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Does your company's gifts and bribes policy include these four criteria?

by , 15 April 2013
Do you allow your employees to accept gifts? Could these gifts be a bribe for your employees to use certain suppliers' products and services? Could your employees and your company be accused of corruption? Read on to discover why it's essential your company has a gifts and bribes policy and what you need to include in it.

A Johannesburg Water contractor will appear in the Johanneburg Magistrates Court this morning after being arrested on Friday for 'allegedly taking a bribe from a Hillbrow resident,' reports IOL.

According to Captain Paul Ramaloko of the Hawks, 'when the city cut the man's water and electricity at the Hays flats, the 34-year-old contractor offered to reconnect him for R2 500,' IOL's article continues.

This isn't an isolate event. Just open the newspaper and you'll see just how prevalent bribery is in the South African workplace actually is.

But here's what few employers don't realise: Turning a blind eye on employees who accept gifts and bribery is a criminal offense that could land you, their employee, in jail for up to ten years. This, as stipulated by South Africa's Prevention and Combating of Corrupt Activities Act (PACCA).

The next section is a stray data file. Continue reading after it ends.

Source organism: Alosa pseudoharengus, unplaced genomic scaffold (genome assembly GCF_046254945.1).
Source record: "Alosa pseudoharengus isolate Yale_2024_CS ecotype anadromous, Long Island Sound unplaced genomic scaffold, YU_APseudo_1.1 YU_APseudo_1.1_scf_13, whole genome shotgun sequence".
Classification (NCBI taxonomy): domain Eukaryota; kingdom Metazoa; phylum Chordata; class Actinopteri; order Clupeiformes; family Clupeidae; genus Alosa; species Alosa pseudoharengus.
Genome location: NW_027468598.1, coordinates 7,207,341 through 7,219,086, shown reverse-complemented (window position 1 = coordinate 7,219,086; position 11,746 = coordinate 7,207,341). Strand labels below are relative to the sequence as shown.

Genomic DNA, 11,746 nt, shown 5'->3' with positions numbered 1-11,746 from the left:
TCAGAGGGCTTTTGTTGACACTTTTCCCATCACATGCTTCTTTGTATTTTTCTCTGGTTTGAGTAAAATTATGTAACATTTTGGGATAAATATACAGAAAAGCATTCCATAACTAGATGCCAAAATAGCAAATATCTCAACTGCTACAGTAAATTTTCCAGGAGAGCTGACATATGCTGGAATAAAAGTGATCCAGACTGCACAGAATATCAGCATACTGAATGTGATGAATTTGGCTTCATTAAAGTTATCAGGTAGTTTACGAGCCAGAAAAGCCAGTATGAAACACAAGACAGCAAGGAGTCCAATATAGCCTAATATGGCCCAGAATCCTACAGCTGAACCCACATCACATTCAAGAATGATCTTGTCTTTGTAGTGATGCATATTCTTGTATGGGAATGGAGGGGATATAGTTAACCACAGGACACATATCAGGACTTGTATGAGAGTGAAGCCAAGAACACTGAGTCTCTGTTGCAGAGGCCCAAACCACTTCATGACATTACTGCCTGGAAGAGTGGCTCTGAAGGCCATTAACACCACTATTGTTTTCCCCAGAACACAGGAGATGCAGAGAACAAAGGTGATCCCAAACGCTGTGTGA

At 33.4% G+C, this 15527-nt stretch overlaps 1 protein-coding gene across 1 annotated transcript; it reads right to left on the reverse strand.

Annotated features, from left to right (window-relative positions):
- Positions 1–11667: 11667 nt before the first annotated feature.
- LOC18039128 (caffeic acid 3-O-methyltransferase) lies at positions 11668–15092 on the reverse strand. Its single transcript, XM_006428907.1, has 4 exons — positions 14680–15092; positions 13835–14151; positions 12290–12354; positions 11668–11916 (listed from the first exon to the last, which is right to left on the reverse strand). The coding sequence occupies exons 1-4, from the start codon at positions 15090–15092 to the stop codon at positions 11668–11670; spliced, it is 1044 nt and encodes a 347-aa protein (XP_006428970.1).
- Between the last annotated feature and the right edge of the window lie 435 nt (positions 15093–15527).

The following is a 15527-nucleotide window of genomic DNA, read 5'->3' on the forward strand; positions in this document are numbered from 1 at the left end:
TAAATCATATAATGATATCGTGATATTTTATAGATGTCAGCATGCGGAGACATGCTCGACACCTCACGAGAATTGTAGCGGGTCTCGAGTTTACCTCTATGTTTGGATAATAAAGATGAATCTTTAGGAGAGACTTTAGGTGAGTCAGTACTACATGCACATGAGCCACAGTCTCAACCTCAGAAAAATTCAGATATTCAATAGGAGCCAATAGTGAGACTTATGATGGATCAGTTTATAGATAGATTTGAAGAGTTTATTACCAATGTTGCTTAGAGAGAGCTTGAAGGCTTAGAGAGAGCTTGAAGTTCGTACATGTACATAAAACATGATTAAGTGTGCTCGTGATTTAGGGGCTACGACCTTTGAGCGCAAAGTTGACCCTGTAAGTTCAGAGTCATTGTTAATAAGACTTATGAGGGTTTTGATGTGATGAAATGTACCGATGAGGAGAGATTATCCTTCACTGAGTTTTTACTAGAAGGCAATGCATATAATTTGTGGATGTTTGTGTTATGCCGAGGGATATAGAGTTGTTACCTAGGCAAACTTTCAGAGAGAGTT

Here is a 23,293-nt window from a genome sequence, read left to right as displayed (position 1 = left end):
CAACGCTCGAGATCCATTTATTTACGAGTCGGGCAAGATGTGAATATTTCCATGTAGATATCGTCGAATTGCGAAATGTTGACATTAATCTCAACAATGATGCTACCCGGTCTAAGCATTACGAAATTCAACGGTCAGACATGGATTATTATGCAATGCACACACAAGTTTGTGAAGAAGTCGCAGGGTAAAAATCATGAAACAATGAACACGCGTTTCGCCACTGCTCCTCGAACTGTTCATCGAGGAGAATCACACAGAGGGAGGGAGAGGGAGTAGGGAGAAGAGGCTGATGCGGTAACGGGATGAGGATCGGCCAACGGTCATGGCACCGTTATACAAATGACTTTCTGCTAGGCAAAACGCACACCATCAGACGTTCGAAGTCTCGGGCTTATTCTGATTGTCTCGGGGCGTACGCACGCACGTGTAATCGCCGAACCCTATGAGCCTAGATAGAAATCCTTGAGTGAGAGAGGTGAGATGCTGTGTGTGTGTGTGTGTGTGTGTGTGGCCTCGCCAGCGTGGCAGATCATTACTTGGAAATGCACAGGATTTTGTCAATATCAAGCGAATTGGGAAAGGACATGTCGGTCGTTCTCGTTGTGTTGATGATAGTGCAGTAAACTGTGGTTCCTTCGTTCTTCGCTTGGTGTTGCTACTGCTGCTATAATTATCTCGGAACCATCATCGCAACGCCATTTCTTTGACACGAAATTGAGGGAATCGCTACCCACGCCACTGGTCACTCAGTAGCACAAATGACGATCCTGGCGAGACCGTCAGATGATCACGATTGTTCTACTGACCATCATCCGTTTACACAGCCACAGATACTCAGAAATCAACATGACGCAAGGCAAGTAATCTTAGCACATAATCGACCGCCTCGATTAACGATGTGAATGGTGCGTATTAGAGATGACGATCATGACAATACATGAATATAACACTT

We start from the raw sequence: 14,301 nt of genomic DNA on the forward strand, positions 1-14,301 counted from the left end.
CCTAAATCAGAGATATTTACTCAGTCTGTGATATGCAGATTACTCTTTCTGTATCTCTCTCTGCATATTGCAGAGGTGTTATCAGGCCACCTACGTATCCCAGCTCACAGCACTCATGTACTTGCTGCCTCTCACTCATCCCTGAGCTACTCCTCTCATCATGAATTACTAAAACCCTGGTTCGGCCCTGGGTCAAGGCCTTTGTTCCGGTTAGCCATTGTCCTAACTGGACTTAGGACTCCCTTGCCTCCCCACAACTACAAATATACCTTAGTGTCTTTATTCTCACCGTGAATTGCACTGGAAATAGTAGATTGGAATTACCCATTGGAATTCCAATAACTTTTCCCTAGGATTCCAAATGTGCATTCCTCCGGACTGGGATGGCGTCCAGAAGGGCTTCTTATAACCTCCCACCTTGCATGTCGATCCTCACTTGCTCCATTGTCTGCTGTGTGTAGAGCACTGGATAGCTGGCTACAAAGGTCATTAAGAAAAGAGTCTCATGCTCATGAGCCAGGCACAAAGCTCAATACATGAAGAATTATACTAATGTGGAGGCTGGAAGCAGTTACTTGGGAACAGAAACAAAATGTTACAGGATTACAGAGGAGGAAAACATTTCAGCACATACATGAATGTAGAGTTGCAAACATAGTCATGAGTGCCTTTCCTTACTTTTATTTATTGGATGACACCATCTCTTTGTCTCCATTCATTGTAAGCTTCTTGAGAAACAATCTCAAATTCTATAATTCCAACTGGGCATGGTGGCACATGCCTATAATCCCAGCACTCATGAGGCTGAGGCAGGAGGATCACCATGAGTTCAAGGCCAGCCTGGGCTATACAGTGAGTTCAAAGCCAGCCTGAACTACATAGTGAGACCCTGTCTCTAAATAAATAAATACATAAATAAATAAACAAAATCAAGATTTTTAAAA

To prevent corruption in the workplace, you must have a gifts and bribes policy

'The elimination of bribery and corruption is one of the most formidable challenges facing the private and public sectors,' reports mondaq.com.

'Alarmingly, many business executives still have the misperception that bribery and corruption don't impact on their organisations and that they don't need to concern themselves with managing this type of risk.'

But you do – and that's where a gifts and bribes policy comes in.

Stop bribery in your workplace! Make sure your gifts and bribes policy includes these four things

'For some the potential harm to an organisation's credibility is not worth the risk and they ban all gifts to employees, excluding personal gifts from friends and family. Other organisations accept gifts, but when received, donate them to a non-profit organisation,' explains accountacysa.org.za.

And that's exactly what your gifts and bribes policy needs to clarify. You'll also need to clarify how your employees must report on any gifts if you do let them accept these.

To protect your business, advised The Practical Guide to Human Resources Management, your policy must include details on what constitutes and how they need to handle:

1. Fraud and corruption;
2. Gifts;
3. Bribes;
4. Conflicts of interest.

And remember: 'Many clients require proof of a company's policies around the giving and receiving of gifts to ensure it has an ethical view in this regard. It isn't unusual for companies to have to supply this policy as part of their tendering procedure,' warns The Practical Guide to Human Resources Management.

So make sure you have a gifts and bribes policy in place so you'll be prepared when they ask, as well as protect your company from allegations of corruption.

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